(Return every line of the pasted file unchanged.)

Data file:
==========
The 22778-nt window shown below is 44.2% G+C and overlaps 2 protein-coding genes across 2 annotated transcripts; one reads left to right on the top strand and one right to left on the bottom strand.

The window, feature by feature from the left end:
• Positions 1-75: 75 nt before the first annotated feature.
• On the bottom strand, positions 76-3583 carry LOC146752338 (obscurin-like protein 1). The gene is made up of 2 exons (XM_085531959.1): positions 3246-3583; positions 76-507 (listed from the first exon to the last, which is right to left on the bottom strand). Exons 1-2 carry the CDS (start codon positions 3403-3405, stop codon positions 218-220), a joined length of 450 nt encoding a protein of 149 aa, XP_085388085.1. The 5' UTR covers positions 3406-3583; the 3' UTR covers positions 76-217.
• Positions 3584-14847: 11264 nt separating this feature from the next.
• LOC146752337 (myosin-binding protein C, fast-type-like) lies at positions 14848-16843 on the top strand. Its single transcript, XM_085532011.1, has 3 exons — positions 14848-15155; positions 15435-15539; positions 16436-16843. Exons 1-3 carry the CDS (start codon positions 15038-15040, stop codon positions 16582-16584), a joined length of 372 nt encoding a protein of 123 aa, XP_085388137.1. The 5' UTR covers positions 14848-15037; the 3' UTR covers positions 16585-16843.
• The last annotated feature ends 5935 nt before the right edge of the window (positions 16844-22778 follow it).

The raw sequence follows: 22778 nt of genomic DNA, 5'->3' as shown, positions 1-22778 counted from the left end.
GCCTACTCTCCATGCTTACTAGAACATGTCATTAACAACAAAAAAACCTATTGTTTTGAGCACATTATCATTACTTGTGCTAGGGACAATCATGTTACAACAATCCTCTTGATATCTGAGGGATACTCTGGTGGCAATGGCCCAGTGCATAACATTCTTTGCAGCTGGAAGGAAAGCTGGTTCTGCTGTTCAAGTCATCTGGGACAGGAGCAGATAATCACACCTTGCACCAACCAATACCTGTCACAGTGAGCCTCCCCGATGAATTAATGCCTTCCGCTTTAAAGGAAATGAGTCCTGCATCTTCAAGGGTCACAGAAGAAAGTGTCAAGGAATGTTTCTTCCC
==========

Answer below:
The 22778-nt window shown below is 44.2% G+C and overlaps 2 protein-coding genes across 2 annotated transcripts; one reads left to right on the top strand and one right to left on the bottom strand.

The window, feature by feature from the left end:
• Positions 1-75: 75 nt before the first annotated feature.
• On the bottom strand, positions 76-3583 carry LOC146752338 (obscurin-like protein 1). The gene is made up of 2 exons (XM_085531959.1): positions 3246-3583; positions 76-507 (listed from the first exon to the last, which is right to left on the bottom strand). Exons 1-2 carry the CDS (start codon positions 3403-3405, stop codon positions 218-220), a joined length of 450 nt encoding a protein of 149 aa, XP_085388085.1. The 5' UTR covers positions 3406-3583; the 3' UTR covers positions 76-217.
• Positions 3584-14847: 11264 nt separating this feature from the next.
• LOC146752337 (myosin-binding protein C, fast-type-like) lies at positions 14848-16843 on the top strand. Its single transcript, XM_085532011.1, has 3 exons — positions 14848-15155; positions 15435-15539; positions 16436-16843. Exons 1-3 carry the CDS (start codon positions 15038-15040, stop codon positions 16582-16584), a joined length of 372 nt encoding a protein of 123 aa, XP_085388137.1. The 5' UTR covers positions 14848-15037; the 3' UTR covers positions 16585-16843.
• The last annotated feature ends 5935 nt before the right edge of the window (positions 16844-22778 follow it).

The raw sequence follows: 22778 nt of genomic DNA, 5'->3' as shown, positions 1-22778 counted from the left end.
GCCTACTCTCCATGCTTACTAGAACATGTCATTAACAACAAAAAAACCTATTGTTTTGAGCACATTATCATTACTTGTGCTAGGGACAATCATGTTACAACAATCCTCTTGATATCTGAGGGATACTCTGGTGGCAATGGCCCAGTGCATAACATTCTTTGCAGCTGGAAGGAAAGCTGGTTCTGCTGTTCAAGTCATCTGGGACAGGAGCAGATAATCACACCTTGCACCAACCAATACCTGTCACAGTGAGCCTCCCCGATGAATTAATGCCTTCCGCTTTAAAGGAAATGAGTCCTGCATCTTCAAGGGTCACAGAAGAAAGTGTCAAGGAATGTTTCTTCCC